Choose Your Own Ending

In Do, May 2016 by Alexandra Drosu

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Theatre Raleigh kicks off Hot Summer Nights at the Kennedy Theatre with a new adaption of Charles Dickens’ “The Mystery of Edwin Drood” written and composed by Rupert Holmes. Holmes has adapted the play for smaller theatres, and the scaled down, 90-minute version will debut in Raleigh May 11th through 22nd.

We asked Holmes to talk about the show, Pina Coladas and Charles Barkley singing his hit song.

What motivated you to adapt “The Mystery of Edwin Drood”?

I was haunted by a relatively obscure, unfinished novel by Charles Dickens about a handsome schizophrenic choirmaster who frequents the opium dens of London and is madly in love with his beautiful music pupil Rosa Bud, a young woman betrothed to the choirmaster’s devoted nephew Edwin Drood, whom the schizophrenic choirmaster wishes to murder. I felt the novel could make an intriguing musical…or an episode of “The Real Choirmasters of Sussex County”. Small problem: Mr. Dickens died halfway through writing the novel.

So you had to get creative with the ending. Where did you get the idea to have the audience vote on it?

While I was wondering if I dared to create an ending that Charles Dickens didn’t live to write, it suddenly dawned on me that the most outrageously and richly theatrical way to conclude the story would be to structure the musical so that the audience could vote on several key questions [and] a new ending could be performed at every performance. It was also the perfect antidote to the dreaded “spoiler”.

You’ve streamlined your original version into a one-act show.

We’re doing it the way I originally conceived it, in the cozy, intimate setting of an English music hall “pub” where there are all stars and no ensemble. The audience is warmly regarded as “regulars,” like the gang at “Cheers.”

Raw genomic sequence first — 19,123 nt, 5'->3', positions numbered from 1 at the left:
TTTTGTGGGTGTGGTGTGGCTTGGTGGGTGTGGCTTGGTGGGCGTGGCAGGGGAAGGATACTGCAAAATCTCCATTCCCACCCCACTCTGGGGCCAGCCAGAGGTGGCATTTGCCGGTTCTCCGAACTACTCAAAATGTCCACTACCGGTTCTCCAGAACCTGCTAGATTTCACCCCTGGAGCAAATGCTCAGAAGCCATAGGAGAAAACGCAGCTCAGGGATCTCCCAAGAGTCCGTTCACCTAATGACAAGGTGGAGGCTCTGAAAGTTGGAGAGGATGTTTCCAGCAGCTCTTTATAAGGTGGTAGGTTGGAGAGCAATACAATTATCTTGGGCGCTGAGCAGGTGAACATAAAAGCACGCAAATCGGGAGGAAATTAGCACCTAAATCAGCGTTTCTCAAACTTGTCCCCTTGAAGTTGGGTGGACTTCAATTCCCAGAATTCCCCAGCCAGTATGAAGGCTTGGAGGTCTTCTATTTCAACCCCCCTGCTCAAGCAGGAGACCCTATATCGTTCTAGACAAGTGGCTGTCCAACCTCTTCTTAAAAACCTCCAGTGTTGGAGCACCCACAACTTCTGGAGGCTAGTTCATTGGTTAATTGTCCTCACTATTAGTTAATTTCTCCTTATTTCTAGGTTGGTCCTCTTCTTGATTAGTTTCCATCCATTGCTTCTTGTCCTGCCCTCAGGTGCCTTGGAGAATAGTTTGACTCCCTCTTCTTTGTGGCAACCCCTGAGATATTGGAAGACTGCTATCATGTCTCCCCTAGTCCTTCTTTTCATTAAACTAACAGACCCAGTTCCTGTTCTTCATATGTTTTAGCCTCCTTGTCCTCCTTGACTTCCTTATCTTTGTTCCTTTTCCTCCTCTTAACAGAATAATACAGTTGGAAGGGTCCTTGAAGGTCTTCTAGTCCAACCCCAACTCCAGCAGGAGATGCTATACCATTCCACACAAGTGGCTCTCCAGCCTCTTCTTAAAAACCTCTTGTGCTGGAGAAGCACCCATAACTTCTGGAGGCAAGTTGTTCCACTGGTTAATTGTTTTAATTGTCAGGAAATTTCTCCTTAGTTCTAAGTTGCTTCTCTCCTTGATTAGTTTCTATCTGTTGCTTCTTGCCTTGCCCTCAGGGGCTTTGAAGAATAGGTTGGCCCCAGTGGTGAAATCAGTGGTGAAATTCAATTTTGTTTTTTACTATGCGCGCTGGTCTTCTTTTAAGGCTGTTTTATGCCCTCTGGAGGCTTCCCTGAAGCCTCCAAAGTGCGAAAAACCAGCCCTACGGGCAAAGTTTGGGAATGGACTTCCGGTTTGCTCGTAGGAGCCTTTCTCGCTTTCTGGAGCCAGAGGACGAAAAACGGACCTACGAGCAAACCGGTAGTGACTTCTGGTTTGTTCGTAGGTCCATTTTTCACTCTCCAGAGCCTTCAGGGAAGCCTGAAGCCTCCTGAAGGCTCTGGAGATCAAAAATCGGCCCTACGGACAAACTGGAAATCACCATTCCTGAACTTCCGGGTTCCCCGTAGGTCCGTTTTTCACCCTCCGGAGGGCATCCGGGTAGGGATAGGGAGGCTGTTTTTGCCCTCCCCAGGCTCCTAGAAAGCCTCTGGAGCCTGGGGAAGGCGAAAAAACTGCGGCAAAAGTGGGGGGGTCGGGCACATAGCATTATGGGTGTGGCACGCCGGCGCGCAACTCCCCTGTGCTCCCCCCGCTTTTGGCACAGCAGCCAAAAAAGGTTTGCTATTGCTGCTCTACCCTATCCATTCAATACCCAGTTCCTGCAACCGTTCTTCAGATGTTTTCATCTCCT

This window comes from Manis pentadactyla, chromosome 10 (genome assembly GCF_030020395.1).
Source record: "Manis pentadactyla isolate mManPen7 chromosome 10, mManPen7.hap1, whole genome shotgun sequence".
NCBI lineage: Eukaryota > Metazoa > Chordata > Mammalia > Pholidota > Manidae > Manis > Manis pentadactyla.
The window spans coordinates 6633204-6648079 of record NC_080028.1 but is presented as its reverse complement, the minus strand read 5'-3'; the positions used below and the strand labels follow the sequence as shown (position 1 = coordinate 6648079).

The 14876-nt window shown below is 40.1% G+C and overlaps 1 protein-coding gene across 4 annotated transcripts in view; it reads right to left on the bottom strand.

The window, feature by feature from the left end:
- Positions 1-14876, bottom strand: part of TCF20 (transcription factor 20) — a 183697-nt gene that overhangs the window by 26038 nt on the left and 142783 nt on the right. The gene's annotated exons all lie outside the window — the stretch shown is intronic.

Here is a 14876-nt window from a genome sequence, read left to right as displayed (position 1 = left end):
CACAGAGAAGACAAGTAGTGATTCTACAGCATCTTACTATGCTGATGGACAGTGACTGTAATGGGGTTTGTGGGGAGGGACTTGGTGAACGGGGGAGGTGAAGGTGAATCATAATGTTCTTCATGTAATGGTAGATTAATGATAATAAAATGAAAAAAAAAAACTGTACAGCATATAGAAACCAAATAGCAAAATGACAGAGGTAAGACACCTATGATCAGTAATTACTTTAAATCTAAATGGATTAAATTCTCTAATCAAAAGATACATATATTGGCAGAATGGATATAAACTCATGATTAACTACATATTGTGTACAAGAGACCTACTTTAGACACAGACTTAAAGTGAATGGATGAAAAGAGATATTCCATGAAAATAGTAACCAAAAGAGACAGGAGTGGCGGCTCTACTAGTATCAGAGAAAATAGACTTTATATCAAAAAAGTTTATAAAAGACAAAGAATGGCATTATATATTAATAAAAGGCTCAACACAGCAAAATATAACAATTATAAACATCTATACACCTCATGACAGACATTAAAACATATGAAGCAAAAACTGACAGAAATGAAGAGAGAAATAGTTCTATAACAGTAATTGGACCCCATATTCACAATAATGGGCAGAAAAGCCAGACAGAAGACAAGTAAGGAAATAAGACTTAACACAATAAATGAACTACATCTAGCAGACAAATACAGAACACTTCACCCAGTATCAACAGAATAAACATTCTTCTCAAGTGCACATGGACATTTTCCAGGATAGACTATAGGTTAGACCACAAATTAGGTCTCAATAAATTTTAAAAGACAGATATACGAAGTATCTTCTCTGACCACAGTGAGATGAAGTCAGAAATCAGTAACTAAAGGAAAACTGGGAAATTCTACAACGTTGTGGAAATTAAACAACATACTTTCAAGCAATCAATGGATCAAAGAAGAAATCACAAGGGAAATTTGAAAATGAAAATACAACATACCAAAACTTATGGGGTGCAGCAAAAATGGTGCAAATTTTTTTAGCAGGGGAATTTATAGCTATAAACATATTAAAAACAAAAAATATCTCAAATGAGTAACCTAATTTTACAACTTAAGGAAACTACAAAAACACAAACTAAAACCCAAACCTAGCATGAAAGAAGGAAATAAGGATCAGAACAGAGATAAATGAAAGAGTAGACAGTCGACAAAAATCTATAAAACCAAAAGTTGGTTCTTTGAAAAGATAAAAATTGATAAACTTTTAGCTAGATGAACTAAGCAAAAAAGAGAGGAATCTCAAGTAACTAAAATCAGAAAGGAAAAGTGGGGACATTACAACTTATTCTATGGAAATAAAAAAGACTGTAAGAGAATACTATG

What’s your favorite ending?

There are eight possible murder suspects at each performance but there are actually 960 combinations, including many I’ve still never seen after all these years! As for my favorite, that depends a lot on the mood I’m in and the performers I’m watching. Some are serious and surprising, others simply hilarious.

What is your favorite part of the production?

I’m incredibly proud that two of the most personally meaningful songs for me in the show are sung by two such bright Broadway lights as Sally Mayes and Raleigh’s own Lauren Kennedy. But I suppose my very favorite moments in Edwin Drood are when, as invariably happens, the audience becomes a kind of runaway jury and starts to make mischievous, even devilish decisions about the ending.

I’ve loved “Escape” (The Pina Colada Song) for years! Is it inspired by a real life experience?

The question I’m asked most often is, “Did that song really happen to you?” and people dearly want me to say “yes.” I hate disappointing anyone so let me confirm that, yes, it did happen to me. Most of my songs are inspired by real-life situations not only in my own life but what I’ll observe at airports, in restaurants, or at the corner of Walk and Don’t Walk, and imagining “What if?” or “If only…” which often becomes a song, a play or pages in a book.

Do you drink Pina Coladas?

I’d never actually tasted one until after the song became a hit. Of course, once it went to #1 everyone in the world thought they were the first person to buy me a Pina Colada. I didn’t want to seem ungrateful, so there was a three-year period where I tasted more Pina Coladas than Jimmy Buffett has slurped Margaritas.

Have you seen the ESPN Capitol One commercial with Charles Barkley singing Pina Colada?

I was damn pleased to see three guys who are as cool as anybody on the planet [basketball legend Charles Barkley, director Spike Lee and actor Samuel L. Jackson] singing my song together on a road trip. And it’s fantastic that for once Capitol One owes me money instead of the other way around.

What’s one thing people don’t know about you?

For most of my life, whenever I meet or work with a person—man or woman—who’s gracious, extremely intelligent and charming, and I ask them where they were born or grew up or went to school, it seems more than half the time they tell me Raleigh, Chapel Hill, Durham or Duke. I don’t know what it is about this part of the country, but many of the best people I’ve known, who have so affected my work and my life, [have lived within] a 50-mile radius of where we’ll be premiering the Theatre Raleigh “Mystery of Edwin Drood,” making this production all the more meaningful to me.

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